Extend non-OPEC cooperation: Falih

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(From L to R) Omani Energy Minister Mohammed Al-Rumhy, OPEC Secretary General Mohammed Barkindo and Saudi Energy Minister Khalid Al-Falih at the 7th Meeting of the Joint Ministerial Monitoring Committee in Muscat on Sunday. — AFP

Muscat — Minister of Energy, Industry and Mineral Resources Khalid Al-Falih on Sunday called for extending cooperation between OPEC and non-OPEC oil producers beyond 2018 after a deal to shore up crude prices.

“We should not limit our efforts to 2018. We need to be talking about a longer framework for our cooperation,” Falih said before a meeting between OPEC and non-OPEC countries in Muscat.

This is the first time Saudi Arabia explicitly calls for extending a 2016 deal between oil producers to cut back production to combat a global oil glut.

OPEC and non-OPEC countries signed a landmark agreement in November 2016 to cut output by 1.8 million barrels per day to fight huge oversupply and lift sagging crude prices.

That deal was initially for six months, but the 14-member OPEC and 10 independent producers have since extended it until the end of this year.

“I am talking about extending the framework that we started — which is the declaration of cooperation — beyond 2018,” Falih told reporters.

But Falih said the new framework for cooperation might differ from the current agreement and its production quotas.

“It does not necessarily mean sticking barrel by barrel” to the same agreement, which has helped a healthy rebound in oil prices to around $70 a barrel.

It would mean “assuring stakeholders, investors, consumers and the global community that (the agreement) is here to stay”.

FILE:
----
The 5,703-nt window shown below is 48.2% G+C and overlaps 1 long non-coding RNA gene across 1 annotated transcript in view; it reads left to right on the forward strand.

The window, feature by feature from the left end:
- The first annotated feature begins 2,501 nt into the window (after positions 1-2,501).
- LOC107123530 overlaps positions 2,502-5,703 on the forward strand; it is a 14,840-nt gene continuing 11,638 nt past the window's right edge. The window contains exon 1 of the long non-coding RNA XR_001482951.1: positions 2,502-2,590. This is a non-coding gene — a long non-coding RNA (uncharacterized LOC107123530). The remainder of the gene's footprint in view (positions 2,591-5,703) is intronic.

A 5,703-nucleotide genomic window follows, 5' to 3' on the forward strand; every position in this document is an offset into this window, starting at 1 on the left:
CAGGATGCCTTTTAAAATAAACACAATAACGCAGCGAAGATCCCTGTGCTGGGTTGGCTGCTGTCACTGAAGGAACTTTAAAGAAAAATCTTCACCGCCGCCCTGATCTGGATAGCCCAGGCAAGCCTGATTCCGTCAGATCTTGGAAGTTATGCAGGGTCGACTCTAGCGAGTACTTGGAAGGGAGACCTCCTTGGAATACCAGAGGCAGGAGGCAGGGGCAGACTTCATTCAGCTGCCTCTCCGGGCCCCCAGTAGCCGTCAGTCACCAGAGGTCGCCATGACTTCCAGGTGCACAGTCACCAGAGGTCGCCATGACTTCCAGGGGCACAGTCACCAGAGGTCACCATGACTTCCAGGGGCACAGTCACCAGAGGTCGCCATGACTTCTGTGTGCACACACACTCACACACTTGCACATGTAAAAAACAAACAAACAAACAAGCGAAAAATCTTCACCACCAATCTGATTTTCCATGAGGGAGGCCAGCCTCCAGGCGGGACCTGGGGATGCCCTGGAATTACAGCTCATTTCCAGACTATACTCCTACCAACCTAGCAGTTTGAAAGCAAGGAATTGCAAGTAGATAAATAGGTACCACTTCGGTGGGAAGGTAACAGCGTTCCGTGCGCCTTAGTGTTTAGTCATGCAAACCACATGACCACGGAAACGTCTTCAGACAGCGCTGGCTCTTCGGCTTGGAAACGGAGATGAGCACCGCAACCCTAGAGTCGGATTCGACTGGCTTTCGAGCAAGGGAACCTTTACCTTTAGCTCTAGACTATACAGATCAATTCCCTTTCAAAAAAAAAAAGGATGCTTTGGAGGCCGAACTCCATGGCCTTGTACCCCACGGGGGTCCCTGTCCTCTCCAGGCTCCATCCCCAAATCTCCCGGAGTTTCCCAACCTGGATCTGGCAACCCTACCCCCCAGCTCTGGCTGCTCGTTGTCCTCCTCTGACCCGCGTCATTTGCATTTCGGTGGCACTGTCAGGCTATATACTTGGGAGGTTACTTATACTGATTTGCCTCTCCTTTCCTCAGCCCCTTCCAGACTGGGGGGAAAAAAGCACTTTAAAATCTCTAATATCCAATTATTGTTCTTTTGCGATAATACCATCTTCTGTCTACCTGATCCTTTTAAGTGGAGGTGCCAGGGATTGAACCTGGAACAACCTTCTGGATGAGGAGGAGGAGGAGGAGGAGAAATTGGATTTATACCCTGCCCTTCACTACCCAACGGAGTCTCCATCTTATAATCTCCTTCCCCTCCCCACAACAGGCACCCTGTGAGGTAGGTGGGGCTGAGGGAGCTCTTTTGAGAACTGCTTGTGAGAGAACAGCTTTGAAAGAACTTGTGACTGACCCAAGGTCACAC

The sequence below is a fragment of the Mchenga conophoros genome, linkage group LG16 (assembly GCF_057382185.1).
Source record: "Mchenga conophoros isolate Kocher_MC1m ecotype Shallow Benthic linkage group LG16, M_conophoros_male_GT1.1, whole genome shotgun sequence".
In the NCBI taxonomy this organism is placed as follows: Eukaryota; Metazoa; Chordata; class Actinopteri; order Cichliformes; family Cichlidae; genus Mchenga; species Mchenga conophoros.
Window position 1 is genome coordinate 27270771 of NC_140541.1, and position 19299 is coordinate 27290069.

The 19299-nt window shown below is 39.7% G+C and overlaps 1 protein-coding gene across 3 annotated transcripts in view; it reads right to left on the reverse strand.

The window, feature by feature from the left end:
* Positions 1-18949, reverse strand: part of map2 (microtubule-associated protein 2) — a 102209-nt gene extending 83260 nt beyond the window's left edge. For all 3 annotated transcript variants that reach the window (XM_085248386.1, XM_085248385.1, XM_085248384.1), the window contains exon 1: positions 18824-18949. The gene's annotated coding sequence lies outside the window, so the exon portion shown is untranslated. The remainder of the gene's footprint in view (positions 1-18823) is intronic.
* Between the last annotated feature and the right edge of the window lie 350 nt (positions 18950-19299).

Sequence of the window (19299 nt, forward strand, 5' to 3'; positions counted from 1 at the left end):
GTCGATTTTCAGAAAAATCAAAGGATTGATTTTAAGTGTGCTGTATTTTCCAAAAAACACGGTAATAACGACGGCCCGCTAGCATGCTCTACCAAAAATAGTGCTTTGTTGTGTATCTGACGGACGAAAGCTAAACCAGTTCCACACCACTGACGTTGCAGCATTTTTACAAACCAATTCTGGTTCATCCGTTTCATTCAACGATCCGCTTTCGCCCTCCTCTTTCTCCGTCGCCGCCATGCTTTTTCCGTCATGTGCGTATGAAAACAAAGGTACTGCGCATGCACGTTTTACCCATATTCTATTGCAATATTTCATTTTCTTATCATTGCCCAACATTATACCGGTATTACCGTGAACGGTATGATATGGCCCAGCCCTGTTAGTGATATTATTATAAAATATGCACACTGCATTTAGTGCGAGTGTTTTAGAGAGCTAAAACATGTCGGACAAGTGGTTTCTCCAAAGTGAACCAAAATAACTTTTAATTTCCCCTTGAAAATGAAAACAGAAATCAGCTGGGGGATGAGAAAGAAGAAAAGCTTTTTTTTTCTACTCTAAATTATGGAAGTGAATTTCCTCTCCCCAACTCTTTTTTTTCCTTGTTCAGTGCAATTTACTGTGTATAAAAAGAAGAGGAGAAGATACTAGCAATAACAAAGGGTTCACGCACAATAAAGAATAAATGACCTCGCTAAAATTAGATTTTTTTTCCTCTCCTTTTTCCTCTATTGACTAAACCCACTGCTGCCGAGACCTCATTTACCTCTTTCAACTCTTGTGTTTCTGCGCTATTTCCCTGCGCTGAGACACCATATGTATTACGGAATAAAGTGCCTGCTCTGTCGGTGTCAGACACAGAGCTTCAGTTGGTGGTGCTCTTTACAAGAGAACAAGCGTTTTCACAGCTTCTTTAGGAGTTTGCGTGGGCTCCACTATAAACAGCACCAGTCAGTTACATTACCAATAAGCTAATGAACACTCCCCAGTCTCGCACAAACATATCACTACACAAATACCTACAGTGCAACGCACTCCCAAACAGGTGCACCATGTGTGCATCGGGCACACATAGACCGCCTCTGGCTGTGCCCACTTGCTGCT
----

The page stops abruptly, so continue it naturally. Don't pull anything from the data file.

It would send the message that “we are going to work together not only with the 24 countries, but inviting more and more participants,” he said.

Falih said oil producers have not yet achieved their target of reducing world stocks to normal levels and striking a balance between supply and demand.

Falih said the global economy had strengthened while supply cuts — in which Saudi Arabia has shouldered by far the largest burden — had shrunk oil inventories around the world. As a result, the oil market will return to balance in 2018, he said.

But he said producers still had a lot of hard work ahead to restore the market to health, and it was unlikely to reach balance by the middle of this year.

Falih and energy ministers from the United Arab Emirates and Oman noted that the rise of the Brent oil price to three-year highs around $70 a barrel in recent weeks could cause an increase in supply of shale oil from the United States.

Excess oil inventories have declined by 220 million barrels from a level of 340 million barrels in early 2017, Falih said in a speech before the monitoring committee meeting. — Agencies


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